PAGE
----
Dwight Howard is certainly the most important puzzle to solve when facing the Orlando Magic, and the Atlanta Hawks hope a healthy dose of Jason Collins -- yes, Jason Collins -- will do the trick. But beyond that, the Hawks could find themselves unable to capitalize on Orlando's greatest weakness: a big ol' turnover problem.
The Magic are No. 14 in the NBA in offense at 1.07 points per possession. They shoot rather well when you adjust for the copious amount of three-pointers that they take, checking in with the No. 6 effective field goal percentage at .521. The Magic don't get a ton of offensive rebounds (due to Stan Van Gundy's penchant for stretch-4s) and Howard is the only foul drawer of note (and he misses almost half of his attempts), so Orlando's offense really depends on that shooting.
And that excellent shooting only gets Orlando up to No. 14 because the Magic register a ton of turnovers. The team is No. 26 in the NBA in turnover rate, coughing up the ball on 14.3 percent of their possessions. Most of that problem is directly attributable to Howard, who averages 3.6 turnovers per game and has a personal turnover rate of 16 percent.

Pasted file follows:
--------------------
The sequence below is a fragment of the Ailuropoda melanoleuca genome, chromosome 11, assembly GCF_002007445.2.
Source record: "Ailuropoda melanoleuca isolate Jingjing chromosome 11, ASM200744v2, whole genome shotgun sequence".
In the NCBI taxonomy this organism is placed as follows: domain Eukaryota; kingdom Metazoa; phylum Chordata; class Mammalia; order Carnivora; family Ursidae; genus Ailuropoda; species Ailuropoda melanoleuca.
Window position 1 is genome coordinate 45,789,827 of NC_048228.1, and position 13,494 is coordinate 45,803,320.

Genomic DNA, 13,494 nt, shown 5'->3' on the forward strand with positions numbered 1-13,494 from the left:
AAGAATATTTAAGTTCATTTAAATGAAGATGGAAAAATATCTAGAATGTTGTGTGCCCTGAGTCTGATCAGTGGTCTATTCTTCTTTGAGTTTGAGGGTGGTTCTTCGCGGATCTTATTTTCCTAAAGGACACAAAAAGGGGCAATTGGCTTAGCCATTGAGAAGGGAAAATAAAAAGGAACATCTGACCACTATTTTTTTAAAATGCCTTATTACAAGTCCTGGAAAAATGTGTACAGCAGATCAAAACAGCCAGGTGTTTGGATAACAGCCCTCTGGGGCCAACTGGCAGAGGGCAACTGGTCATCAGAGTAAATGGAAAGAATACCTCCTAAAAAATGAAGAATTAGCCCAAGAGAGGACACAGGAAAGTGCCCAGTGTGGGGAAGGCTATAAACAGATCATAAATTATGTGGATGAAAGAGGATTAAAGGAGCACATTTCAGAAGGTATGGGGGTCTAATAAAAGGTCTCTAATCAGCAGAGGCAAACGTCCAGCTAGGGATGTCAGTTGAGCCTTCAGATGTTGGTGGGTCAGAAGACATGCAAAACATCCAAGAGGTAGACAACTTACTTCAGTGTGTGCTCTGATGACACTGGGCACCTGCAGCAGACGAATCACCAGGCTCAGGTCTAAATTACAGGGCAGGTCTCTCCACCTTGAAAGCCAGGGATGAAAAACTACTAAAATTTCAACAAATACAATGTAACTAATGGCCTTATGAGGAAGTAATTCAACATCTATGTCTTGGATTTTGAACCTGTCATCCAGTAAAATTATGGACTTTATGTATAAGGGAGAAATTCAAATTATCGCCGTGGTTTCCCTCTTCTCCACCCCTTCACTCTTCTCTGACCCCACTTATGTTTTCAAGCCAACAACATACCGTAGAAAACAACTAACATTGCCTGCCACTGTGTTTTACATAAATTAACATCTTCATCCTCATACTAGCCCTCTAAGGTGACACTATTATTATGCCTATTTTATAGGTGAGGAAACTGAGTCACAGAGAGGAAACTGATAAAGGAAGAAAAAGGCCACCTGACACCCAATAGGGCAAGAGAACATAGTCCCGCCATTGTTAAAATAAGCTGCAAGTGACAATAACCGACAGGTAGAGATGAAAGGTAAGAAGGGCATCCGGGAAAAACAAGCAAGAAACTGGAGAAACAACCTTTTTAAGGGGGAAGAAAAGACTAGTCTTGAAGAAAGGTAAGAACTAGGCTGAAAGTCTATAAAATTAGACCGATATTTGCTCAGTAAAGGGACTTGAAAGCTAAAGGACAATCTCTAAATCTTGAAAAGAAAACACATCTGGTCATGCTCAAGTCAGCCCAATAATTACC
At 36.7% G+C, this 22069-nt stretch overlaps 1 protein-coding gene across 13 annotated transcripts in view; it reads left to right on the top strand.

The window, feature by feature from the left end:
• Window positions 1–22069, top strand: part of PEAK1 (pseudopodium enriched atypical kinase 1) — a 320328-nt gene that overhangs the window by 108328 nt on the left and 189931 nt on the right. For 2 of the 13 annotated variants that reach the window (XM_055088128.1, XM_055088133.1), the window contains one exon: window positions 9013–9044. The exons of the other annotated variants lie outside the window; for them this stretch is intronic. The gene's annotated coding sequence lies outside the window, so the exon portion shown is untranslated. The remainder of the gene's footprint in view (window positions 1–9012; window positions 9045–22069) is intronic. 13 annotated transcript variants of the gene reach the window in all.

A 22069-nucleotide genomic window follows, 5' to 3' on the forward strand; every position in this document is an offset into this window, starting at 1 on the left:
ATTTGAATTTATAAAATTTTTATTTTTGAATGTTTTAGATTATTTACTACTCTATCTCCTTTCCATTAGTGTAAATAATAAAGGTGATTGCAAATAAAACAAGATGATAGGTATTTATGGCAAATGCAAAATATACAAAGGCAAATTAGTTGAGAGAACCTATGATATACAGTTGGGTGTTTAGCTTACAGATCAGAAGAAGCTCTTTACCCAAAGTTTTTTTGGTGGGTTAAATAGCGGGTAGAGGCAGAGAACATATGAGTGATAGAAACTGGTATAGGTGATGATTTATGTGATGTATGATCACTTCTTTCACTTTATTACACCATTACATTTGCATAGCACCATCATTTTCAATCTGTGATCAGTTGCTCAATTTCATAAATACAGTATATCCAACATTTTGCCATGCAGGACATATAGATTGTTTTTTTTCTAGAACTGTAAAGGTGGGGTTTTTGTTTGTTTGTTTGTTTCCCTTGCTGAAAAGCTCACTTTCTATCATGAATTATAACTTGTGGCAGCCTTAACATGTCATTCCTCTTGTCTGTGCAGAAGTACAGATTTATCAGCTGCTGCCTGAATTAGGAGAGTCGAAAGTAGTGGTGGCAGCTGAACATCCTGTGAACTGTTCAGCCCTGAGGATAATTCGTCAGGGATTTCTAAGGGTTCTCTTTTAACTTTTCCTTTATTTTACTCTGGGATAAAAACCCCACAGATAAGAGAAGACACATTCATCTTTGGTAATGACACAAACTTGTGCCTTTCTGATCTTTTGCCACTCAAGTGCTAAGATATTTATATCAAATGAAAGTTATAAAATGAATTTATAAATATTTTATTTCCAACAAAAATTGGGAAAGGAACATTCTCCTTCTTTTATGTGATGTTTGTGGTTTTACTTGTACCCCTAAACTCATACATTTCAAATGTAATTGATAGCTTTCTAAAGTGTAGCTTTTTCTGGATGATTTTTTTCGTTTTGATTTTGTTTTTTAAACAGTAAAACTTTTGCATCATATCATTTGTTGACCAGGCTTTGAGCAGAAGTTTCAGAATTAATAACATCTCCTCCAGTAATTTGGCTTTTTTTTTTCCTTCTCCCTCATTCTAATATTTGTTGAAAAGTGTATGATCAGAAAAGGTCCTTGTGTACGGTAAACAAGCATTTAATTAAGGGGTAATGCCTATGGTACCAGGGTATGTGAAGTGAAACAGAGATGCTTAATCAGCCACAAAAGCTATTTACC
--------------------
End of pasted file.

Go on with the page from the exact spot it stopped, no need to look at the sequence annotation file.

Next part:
So Atlanta should be able to take advantage of this and get some earned offense out of Orlando's turnovers, right?
The problem is that the Hawks are No. 29 in the NBA in turnover creation, earning the ball on 12.2 percent of defensive possessions. Atlanta isn't structured to pressure the ball in any situation, and Larry Drew doesn't utilize a halfcourt sytem that allows his quick, long athletes -- Josh Smith, Al Horford, Marvin Williams and Joe Johnson, in particular -- to dive through passing lanes. Atlanta's defense is No. 13 in the league, but it gets by on a refusal to foul, decent shooting defense and defensive rebounding. Turnovers? Nope.
We'll see whether Drew, in addition to the Collins antidote, looks to push his Hawks into more risky defensive manuevers. He may have no choice, given the specter of repeat dominance by Dwight.
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